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Case study: how BNZ prospered from 'self-service' Business Intelligence

13 Apr 2012

BNZ wanted faster, more flexible access to customer and transaction data so they could respond more quickly to market conditions. Their Business Intelligence (BI) specialists often needed up to a week to satisfy a data request, but their analysts said that was far too slow. So BNZ turned to Microsoft for BI tools that would let their analysts run reports themselves, giving them the fast data results they need.

Business Needs

As one of the biggest banking corporations in New Zealand, BNZ is a heavy consumer of data. Whenever BNZ develops a new product or marketing campaign, analysts dig into customer and transaction data to decide how it should be tailored. The faster the analysts can do their work, the faster the bank can craft an offering, enter the market, and get a return on its efforts.

BNZ’s previous solution used SAS and SAP BusinessObjects and Microsoft SQL Server 2008 R2. Each product was useful, but none allowed the nontechnical analysts to explore large data sets and create new views of the data, or incorporate data that wasn’t already in the data warehouse.

According to Duane McLeod, senior architect of Business Intelligence at BNZ, "Every time our analysts wanted a data view, they had to request it from the BI team and wait for the view to be created.

"Often the users had additional questions, so they’d come back to BI with a new request, which may take a couple more days. In the end it might be several weeks before they got all the answers they wanted.”


In August 2011, BNZ became an early adopter of Microsoft SQL Server 2012 Enterprise, with rollout beginning in March 2012.

BNZ chose SQL Server 2012 Enterprise for its potential to create a self-service data analysis tool. Dave Thompson, head of Business Intelligence at BNZ, says, "Self-service is high on our agenda, and SQL Server 2012 looks like it will deliver on this front.”

The bank was also nominated and chosen to participate in the Microsoft SQL Server Rapid Deployment Programme (RDP).

"The RDP involves a select group of only 70 organisations worldwide, many of whom are Fortune 500 companies, so to have a kiwi company in the mix is fantastic,” says Bradley Borrows, acting Server and Tools Business Group lead for Microsoft New Zealand.

At the heart of the new solution is the SQL Server 2012 xVelocity in-memory analytics engine. xVelocity gives Microsoft Excel 2010 spreadsheet clients and other reporting tools fast access to data in SQL Server 2012 Analysis Services tabular models. These in-memory databases can import data from multiple sources, in multiple formats. Once imported, data can be enriched by adding calculated columns, relationships, key performance indicators, and hierarchies.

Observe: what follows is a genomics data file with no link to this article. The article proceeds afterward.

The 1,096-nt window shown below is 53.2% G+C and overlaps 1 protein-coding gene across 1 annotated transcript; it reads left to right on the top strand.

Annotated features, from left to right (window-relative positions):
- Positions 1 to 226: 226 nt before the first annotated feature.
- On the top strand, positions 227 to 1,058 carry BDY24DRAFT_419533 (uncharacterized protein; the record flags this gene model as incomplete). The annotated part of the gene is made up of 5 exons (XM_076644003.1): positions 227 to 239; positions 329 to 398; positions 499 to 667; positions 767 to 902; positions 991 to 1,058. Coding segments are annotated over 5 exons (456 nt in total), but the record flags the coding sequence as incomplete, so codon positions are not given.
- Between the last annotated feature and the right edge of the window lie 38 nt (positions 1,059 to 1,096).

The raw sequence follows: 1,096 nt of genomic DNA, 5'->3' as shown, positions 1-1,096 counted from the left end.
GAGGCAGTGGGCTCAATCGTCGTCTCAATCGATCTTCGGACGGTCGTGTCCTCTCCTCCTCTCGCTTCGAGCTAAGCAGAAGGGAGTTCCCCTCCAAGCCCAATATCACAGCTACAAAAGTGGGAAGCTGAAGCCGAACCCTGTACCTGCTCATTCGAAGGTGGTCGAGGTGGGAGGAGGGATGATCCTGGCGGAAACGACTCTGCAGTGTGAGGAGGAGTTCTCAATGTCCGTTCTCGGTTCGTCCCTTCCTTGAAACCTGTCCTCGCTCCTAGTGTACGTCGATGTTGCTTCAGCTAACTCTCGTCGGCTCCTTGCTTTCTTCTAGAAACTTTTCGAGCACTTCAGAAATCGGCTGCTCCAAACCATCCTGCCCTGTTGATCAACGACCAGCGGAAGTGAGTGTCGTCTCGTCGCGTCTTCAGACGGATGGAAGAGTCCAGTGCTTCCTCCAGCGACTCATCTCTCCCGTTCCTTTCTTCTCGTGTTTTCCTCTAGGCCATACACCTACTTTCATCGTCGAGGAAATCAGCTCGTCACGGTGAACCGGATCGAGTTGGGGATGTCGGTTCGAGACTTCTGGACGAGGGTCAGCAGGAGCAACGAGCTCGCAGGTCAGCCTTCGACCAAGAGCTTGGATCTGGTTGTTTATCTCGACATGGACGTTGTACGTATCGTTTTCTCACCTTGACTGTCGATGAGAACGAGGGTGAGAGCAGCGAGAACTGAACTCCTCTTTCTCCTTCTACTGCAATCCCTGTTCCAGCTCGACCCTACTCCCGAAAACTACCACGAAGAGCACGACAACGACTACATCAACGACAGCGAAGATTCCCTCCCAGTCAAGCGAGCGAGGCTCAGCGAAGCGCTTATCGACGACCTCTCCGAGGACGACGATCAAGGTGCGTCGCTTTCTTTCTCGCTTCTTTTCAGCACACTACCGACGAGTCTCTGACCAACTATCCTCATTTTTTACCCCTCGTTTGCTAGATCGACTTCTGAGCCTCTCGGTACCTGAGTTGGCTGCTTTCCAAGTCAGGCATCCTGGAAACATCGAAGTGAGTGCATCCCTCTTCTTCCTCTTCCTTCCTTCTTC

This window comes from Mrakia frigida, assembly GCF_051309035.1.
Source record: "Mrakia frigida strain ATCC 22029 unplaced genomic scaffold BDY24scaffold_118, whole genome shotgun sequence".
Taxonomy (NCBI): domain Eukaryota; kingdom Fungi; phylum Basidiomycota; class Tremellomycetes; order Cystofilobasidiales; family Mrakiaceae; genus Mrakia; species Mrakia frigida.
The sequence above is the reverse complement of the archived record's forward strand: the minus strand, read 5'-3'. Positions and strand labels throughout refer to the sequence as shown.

Other key technologies in the solution are the SQL Server 2012 Business Intelligence Semantic Model and the xVelocity memory-optimised columnstore index, which compress data and dramatically increase data processing speeds for common queries.


1. Powerful Self Service

Early tests indicate that SQL Server 2012 processes BNZ’s data queries 60 times faster than SQL Server 2008 R2. McLeod says, "The major advantage is that it empowers our analysts to get the data they want without being dependent on the BI team. The team provides solutions to 80 BI requests every week – SQL Server 2012 has the potential to cut that in half.”

2. Higher-Quality Insights

Self-service BI increases the bank’s ability to assess risks and opportunities by letting analysts answer questions as they occur. "Employees spend less time thinking about what data they want, completing data requests, and waiting for a response,” says McLeod. "Instead, they can spend more time validating their ideas and strategies by querying the massive data volumes.”

3. Faster Response to the Market

"With SQL Server 2012 and xVelocity, new ideas can be validated on the same day rather than weeks or months,” McLeod says. "This means we can respond quickly to changing markets, and unsuccessful campaigns can be pulled quickly, without further expenditure.”

SQL Server 2012 was released to the public earlier this month; go here for our story, or here to check out the official website. 

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